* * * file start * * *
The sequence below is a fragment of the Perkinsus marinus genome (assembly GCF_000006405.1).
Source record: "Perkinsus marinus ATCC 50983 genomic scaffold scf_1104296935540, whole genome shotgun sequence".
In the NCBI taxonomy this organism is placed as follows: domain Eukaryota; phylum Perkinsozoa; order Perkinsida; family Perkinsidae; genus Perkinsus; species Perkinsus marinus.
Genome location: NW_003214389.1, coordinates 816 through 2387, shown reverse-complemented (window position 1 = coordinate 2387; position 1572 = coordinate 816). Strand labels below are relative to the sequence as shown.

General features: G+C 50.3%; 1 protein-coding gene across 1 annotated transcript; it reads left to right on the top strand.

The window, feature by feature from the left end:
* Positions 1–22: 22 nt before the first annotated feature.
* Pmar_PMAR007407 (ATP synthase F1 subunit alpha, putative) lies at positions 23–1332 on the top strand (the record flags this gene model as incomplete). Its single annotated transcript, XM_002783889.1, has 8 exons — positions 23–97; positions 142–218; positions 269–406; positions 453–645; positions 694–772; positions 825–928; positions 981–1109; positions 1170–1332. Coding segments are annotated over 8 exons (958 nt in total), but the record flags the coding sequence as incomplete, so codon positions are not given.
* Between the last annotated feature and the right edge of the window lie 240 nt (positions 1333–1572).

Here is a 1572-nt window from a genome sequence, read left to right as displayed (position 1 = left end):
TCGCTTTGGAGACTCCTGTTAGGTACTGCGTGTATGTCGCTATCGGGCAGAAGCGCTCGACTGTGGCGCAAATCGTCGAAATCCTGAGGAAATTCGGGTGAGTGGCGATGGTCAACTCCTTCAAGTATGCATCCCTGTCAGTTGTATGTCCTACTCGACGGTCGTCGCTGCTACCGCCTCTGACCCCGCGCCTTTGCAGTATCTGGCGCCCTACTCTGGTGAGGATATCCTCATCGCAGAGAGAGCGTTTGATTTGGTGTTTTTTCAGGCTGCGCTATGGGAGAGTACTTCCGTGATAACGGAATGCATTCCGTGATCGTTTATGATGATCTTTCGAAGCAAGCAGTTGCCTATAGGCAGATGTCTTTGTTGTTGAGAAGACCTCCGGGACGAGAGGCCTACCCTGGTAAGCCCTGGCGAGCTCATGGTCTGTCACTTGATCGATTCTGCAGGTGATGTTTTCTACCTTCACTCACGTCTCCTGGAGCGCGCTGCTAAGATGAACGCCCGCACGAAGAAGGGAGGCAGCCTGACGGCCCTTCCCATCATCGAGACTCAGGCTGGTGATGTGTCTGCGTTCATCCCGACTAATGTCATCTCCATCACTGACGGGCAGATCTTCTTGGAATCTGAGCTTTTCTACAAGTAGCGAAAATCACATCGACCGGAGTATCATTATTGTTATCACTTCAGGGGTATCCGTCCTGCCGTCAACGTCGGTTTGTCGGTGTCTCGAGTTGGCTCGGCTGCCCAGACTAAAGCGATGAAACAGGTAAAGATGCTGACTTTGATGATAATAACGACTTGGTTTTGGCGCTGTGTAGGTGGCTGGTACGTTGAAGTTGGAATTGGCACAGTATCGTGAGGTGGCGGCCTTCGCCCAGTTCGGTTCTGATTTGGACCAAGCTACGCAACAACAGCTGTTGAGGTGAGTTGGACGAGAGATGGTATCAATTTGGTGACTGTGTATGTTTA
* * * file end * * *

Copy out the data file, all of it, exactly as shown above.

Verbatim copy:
The sequence below is a fragment of the Perkinsus marinus genome (assembly GCF_000006405.1).
Source record: "Perkinsus marinus ATCC 50983 genomic scaffold scf_1104296935540, whole genome shotgun sequence".
In the NCBI taxonomy this organism is placed as follows: domain Eukaryota; phylum Perkinsozoa; order Perkinsida; family Perkinsidae; genus Perkinsus; species Perkinsus marinus.
Genome location: NW_003214389.1, coordinates 816 through 2387, shown reverse-complemented (window position 1 = coordinate 2387; position 1572 = coordinate 816). Strand labels below are relative to the sequence as shown.

General features: G+C 50.3%; 1 protein-coding gene across 1 annotated transcript; it reads left to right on the top strand.

The window, feature by feature from the left end:
* Positions 1–22: 22 nt before the first annotated feature.
* Pmar_PMAR007407 (ATP synthase F1 subunit alpha, putative) lies at positions 23–1332 on the top strand (the record flags this gene model as incomplete). Its single annotated transcript, XM_002783889.1, has 8 exons — positions 23–97; positions 142–218; positions 269–406; positions 453–645; positions 694–772; positions 825–928; positions 981–1109; positions 1170–1332. Coding segments are annotated over 8 exons (958 nt in total), but the record flags the coding sequence as incomplete, so codon positions are not given.
* Between the last annotated feature and the right edge of the window lie 240 nt (positions 1333–1572).

Here is a 1572-nt window from a genome sequence, read left to right as displayed (position 1 = left end):
TCGCTTTGGAGACTCCTGTTAGGTACTGCGTGTATGTCGCTATCGGGCAGAAGCGCTCGACTGTGGCGCAAATCGTCGAAATCCTGAGGAAATTCGGGTGAGTGGCGATGGTCAACTCCTTCAAGTATGCATCCCTGTCAGTTGTATGTCCTACTCGACGGTCGTCGCTGCTACCGCCTCTGACCCCGCGCCTTTGCAGTATCTGGCGCCCTACTCTGGTGAGGATATCCTCATCGCAGAGAGAGCGTTTGATTTGGTGTTTTTTCAGGCTGCGCTATGGGAGAGTACTTCCGTGATAACGGAATGCATTCCGTGATCGTTTATGATGATCTTTCGAAGCAAGCAGTTGCCTATAGGCAGATGTCTTTGTTGTTGAGAAGACCTCCGGGACGAGAGGCCTACCCTGGTAAGCCCTGGCGAGCTCATGGTCTGTCACTTGATCGATTCTGCAGGTGATGTTTTCTACCTTCACTCACGTCTCCTGGAGCGCGCTGCTAAGATGAACGCCCGCACGAAGAAGGGAGGCAGCCTGACGGCCCTTCCCATCATCGAGACTCAGGCTGGTGATGTGTCTGCGTTCATCCCGACTAATGTCATCTCCATCACTGACGGGCAGATCTTCTTGGAATCTGAGCTTTTCTACAAGTAGCGAAAATCACATCGACCGGAGTATCATTATTGTTATCACTTCAGGGGTATCCGTCCTGCCGTCAACGTCGGTTTGTCGGTGTCTCGAGTTGGCTCGGCTGCCCAGACTAAAGCGATGAAACAGGTAAAGATGCTGACTTTGATGATAATAACGACTTGGTTTTGGCGCTGTGTAGGTGGCTGGTACGTTGAAGTTGGAATTGGCACAGTATCGTGAGGTGGCGGCCTTCGCCCAGTTCGGTTCTGATTTGGACCAAGCTACGCAACAACAGCTGTTGAGGTGAGTTGGACGAGAGATGGTATCAATTTGGTGACTGTGTATGTTTA